Statewatch News online: Europol to be given access to, and power to amend, the Schengen Information System

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Europol to be given access to the S.I.S., then custody?
- Europol to be allowed to amend and add to records on the Schengen Information System

EU working parties are to begin making preparations to give Europol access to the Schengen Information System (SIS). Both legal changes and technical measures are necessary, and work is to begin immediately. The proposals will not just allow Europol to consult data, but to add and amend it as well. Under the two-stage EU Presidency proposal, phase one covers "immediate access to all information" with a "partial download" facility. Phase two provides for the:

"possibility of updating SIS by adding, deleting and modifying information"

Europol has long wanted access to the SIS and given the failure of several of their "analysis work files" because of a reluctance of member states to share their intelligence data, being able to trawl the SIS for information would give the agency access to extensive EU-wide data. Law enforcement and administrative agencies' access to the SIS is restricted to certain categories of data (see below) but it is presumed that Europol will have full access.

Access or custody?

Allowing Europol to add information to the SIS would give another operational role to the agency, enabling it to enter names of suspects in alerts under Article 99 so that they are subject to "discrete surveillance" and "specific checks" (including passenger checks).

The further possibility that Europol could also delete and modify information would effectively make Europol custodian of the database. At present, data can only be added by authorities in the member states, and only the state which entered information can amend or delete it (although the supervisory body on data protection can order its deletion). If the phase-two proposals are implemented, Europol would be the only law enforcement agency with central executive powers over data on the SIS (since the member states only have jurisdiction over their own data). This would raise a number of highly contentious legal issues with regard to data protection, privacy and civil liberties.

A technical and legal issue, but not a political one?

In June, 1999, an EU action plan on organised crime (9423/99 CRIMORG 80, 21.6.99) called for Europol to have access to the SIS. Six months later, negotiations on SIS II (see below) had just begun and Germany proposed that Europol should feature in the plans for the new system. The new proposal suggests that political agreement was reached in the 1999 action plan and implies that no further debate is necessary. But at the time France objected vehemently, stating that:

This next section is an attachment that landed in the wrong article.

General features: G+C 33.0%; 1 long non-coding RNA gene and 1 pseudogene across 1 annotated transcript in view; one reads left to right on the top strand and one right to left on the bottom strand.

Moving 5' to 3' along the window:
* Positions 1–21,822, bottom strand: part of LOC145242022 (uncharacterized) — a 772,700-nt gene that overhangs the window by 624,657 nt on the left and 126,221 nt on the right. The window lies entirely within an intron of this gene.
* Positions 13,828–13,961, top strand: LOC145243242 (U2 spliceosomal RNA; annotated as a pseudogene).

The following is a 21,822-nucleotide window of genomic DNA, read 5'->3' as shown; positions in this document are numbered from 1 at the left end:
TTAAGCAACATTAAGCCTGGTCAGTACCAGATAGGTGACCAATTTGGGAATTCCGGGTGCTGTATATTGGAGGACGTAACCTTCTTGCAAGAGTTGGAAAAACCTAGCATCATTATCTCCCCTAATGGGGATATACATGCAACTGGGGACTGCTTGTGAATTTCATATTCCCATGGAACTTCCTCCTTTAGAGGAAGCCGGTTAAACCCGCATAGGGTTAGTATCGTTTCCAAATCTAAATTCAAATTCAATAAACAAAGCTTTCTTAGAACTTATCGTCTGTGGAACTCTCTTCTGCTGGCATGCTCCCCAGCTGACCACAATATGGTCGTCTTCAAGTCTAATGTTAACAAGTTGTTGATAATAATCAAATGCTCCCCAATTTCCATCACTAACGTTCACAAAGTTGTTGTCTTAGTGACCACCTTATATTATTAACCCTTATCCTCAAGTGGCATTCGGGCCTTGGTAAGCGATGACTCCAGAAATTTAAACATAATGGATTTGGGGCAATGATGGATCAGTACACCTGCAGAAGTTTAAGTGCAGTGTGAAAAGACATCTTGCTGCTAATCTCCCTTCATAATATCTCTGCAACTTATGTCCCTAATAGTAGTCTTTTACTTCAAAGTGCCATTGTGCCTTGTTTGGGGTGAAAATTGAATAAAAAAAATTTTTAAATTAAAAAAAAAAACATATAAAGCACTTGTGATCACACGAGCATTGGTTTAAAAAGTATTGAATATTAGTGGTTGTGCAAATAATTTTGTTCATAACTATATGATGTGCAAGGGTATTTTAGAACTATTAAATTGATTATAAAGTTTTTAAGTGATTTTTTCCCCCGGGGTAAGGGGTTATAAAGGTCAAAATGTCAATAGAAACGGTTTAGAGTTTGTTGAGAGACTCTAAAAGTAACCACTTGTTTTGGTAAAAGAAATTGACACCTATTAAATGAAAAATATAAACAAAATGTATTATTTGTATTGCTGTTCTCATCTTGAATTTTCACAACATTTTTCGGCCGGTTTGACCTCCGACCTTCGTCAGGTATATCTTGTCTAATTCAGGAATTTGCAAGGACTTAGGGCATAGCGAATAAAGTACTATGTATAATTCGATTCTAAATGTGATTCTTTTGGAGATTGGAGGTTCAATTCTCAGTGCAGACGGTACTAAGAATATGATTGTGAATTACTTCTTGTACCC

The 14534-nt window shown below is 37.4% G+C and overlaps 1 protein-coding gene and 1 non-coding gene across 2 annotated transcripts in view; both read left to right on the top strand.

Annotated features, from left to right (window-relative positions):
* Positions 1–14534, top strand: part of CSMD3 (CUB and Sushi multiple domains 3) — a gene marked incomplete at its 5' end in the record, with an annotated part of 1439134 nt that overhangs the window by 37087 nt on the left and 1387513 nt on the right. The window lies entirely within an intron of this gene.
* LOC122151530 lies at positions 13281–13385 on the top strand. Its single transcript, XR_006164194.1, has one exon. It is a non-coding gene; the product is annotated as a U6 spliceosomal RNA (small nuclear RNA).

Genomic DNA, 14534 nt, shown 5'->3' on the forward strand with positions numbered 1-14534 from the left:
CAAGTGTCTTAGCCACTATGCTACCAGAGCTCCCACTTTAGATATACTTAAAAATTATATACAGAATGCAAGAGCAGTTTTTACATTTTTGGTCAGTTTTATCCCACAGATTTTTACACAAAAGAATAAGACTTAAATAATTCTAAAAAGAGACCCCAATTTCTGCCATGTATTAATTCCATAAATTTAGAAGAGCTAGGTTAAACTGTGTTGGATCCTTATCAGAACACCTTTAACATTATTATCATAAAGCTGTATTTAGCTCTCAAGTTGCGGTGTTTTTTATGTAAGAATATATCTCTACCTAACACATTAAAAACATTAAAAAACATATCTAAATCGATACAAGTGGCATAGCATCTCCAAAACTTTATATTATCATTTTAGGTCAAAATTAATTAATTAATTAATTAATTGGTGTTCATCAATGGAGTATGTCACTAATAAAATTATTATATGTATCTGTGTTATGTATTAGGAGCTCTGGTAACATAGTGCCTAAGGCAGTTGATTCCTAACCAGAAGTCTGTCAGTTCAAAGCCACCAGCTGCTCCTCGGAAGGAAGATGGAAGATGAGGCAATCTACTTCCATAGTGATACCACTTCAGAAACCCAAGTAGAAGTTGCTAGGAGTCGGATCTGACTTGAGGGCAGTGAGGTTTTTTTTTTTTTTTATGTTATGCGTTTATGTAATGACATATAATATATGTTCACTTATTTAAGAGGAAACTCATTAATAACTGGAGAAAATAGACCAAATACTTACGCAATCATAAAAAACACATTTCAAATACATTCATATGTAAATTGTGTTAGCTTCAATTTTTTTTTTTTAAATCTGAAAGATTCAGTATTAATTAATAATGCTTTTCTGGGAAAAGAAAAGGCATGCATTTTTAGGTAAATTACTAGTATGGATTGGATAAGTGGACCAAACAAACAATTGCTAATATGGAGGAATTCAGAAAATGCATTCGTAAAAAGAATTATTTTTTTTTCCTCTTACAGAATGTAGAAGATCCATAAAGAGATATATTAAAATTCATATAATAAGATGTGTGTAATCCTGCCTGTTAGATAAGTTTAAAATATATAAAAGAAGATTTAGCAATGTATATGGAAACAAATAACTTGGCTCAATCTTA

"While the possibility of giving Europol access to SIS data has been mentioned, there are currently no plans to give Europol any kind of role within SIS" (5495/00, 19.1.00)

Regardless, the preparation of technical and legal measures is underway. This is an example of how commitments in JHA action plans, which are not subject to parliamentary scrutiny, have far reaching consequences.

Databases to be linked by stealth

Article 6(2) of the 1995 Europol Convention expressly forbids the Europol database to be linked to other law enforcement databases:

"The computerized system of collected information operated by Europol must under no circumstances be linked to other automated processing systems, except for the automated processing systems of the national units."

If Europol is allowed to add data to the SIS, a de facto link between the Europol system and the SIS will be established. Although the two databases are unlikely to be coupled by technical means, centralised access at Europol HQ in the Hague, and the likelihood that Europol officers will enter data from analysis files onto the SIS would have the same effect.


The SIS, Europe's biggest law enforcement database, was created under the Schengen Agreement of 1985 and went online in March 1995. Member states contribute data to the SIS on:

- persons wanted for arrest for the purpose of extradition;
- persons to be refused entry to the Schengen area because of a danger to national security or public order; or concerning aliens who have contravened national provisions governing entry and residence;
- missing people, minors or people whose detention has been ordered;
- persons wanted for arrest for appearing in court as a witness or suspect; persons suspected of offences; or to serve a custodial sentence;
- persons to be subjected to discrete surveillance and specific checks (including passengers) for: criminal investigation; or averting a threat to public safety or national security;
- "objects": vehicles, firearms, documents or banknotes which have been stolen or lost .

In May 1999, the SIS contained nearly ten million records, including more than 1.3 million names and aliases (these are the latest figures in the public domain, and perhaps the last: see: No more Schengen reports

All the EU countries except the UK and Ireland participate in the SIS, as do Norway and Iceland who opted into Schengen provisions under the Amsterdam Treaty protocol. The applications from the UK and Ireland to join have now been accepted (Ireland's was approved last month) and work on developing SIS II, which will also allow the accession states to participate, is well underway.

Source: document 5970/02, dated 8.2.02.
Story filed 27.3.02

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